Sen. James Lankford, R-Okla., dodged when ABC News Chief Anchor George Stephanopoulos asked if the senator agreed with the argument from the president's lawyers that the president did nothing wrong.
"You heard Pat Cipollone at the opening yesterday of his argument say the president did absolutely nothing wrong," Stephanopoulos said, referring to the White House counsel's remarks on the Senate floor Saturday. "Do you agree with that? Do you think it’s appropriate for presidents to solicit foreign interference in an election?"
Instead, the Oklahoma Republican disputed whether President Donald Trump had actually sought foreign interference.
Stephanopoulos pressed for an answer, even asking Lankford if he would feel the same had it been President Barack Obama making the request instead of Trump. Lankford eventually said that it would be different if the president had initially raised the issue with Ukrainian President Volodymyr Zelenskiy. Instead, he said, Trump was responding to the issue when it was raised in the phone call.
"If he's starting that phone call and saying here's what I'm calling you about and I want you to be able to do that, it's very different from President Zelenskiy raising it to him and (Trump) saying 'yeah I'm glad you're meeting with Rudy Giuliani, go ahead and meet with him and get a chance to be able to visit with him,'" Lankford said. "That's not inappropriate, but it is a big deal to mix official and unofficial."
"The president is literally -- when it's being raised in an official setting -- saying go talk to Rudy Giuliani, I'm glad you're visiting with him but that's a separate issue," Lankford added.
Stephanopoulos also asked if the Oklahoma Republican thought it was acceptable for the president to ask a foreign nation to investigate the Bidens instead of going to the Justice Department.
Lankford conceded that the DOJ would be the proper channel for such an investigation, but compared the work by the president's personal attorney Rudy Giuliani in Ukraine to gathering opposition research.
Over three days last week, Democrats presented their case that the president had abused his power by withholding military aide from Ukraine and obstructed the congressional inquiry into the matter.
After House managers finished their opening arguments on Friday night, Trump's legal team began to make their case in the impeachment trial on Saturday morning. The president's lawyers claimed that Trump was justified in seeking to investigate the Bidens and attacked the process of the House impeachment inquiry in their opening arguments.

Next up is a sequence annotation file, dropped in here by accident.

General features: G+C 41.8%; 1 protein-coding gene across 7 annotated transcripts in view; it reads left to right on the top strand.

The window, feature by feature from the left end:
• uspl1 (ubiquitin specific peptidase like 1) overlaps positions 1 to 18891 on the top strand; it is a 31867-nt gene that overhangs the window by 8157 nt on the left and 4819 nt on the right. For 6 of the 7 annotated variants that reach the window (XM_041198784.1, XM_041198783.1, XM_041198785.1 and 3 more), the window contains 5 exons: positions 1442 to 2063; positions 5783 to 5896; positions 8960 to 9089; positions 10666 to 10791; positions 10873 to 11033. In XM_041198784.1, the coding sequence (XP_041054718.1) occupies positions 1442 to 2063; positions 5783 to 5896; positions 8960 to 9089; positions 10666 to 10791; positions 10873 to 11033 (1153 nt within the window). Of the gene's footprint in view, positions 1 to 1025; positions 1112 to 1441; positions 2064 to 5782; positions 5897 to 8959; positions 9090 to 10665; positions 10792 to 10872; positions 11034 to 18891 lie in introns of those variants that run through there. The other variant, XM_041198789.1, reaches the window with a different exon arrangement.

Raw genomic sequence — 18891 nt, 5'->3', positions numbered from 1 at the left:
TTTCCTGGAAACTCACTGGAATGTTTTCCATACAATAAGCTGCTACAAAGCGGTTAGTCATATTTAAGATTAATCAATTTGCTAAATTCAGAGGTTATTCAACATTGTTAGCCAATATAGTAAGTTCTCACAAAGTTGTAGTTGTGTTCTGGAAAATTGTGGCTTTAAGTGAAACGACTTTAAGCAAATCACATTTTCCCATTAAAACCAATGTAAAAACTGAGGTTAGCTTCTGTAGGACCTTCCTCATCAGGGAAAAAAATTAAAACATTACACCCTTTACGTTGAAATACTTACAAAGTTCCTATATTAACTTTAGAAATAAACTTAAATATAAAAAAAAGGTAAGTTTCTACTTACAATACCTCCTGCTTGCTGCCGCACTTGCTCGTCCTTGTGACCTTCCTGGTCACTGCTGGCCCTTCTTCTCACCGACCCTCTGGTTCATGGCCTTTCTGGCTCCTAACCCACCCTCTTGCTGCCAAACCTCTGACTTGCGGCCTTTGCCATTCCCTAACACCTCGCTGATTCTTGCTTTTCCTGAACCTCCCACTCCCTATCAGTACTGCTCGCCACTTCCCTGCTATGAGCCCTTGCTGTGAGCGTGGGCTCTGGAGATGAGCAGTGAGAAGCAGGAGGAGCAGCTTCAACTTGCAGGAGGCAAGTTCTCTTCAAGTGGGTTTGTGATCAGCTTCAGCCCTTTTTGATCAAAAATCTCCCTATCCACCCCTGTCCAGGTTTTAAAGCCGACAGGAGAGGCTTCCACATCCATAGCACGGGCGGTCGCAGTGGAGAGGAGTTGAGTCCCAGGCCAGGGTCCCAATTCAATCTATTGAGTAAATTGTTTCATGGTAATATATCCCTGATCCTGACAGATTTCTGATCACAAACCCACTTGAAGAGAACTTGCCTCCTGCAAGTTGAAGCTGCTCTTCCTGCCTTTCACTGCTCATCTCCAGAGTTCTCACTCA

In a separate interview on "This Week," House manager Val Demings, D-Fla., said the president's lawyers could "distort and try to deflect," but that the facts in the impeachment trial are clear.
"While they are asking us -- I believe -- and the American people to not believe our lying eyes and our lying ears, I do believe that the information -- the testimony -- when you put it all together is as clear as two plus two equals four," she added.
On the issue of whether or not the Senate should call witnesses in the impeachment trial, Lankford said, "the House did not do their homework," when it prepared its case for impeachment.
"They wanted to move as fast as possible and now they want to slow down the trial as much as possible in the Senate," he said. "It's a very odd political strategy from them, rather than a fact-finding strategy."
Demings said she expects the Senate to live up to the oath they took at the beginning of the trial.
"I'm just not going to give up on the Senate and I'm not going to draw any conclusions," she said.
"If they are interested in understanding the complete truth, then they would be willing -- like every other trial and in every other courtroom across this country, because they are judges by the way -- that they would want to hear from witnesses and see documentation, that can support this case," she added.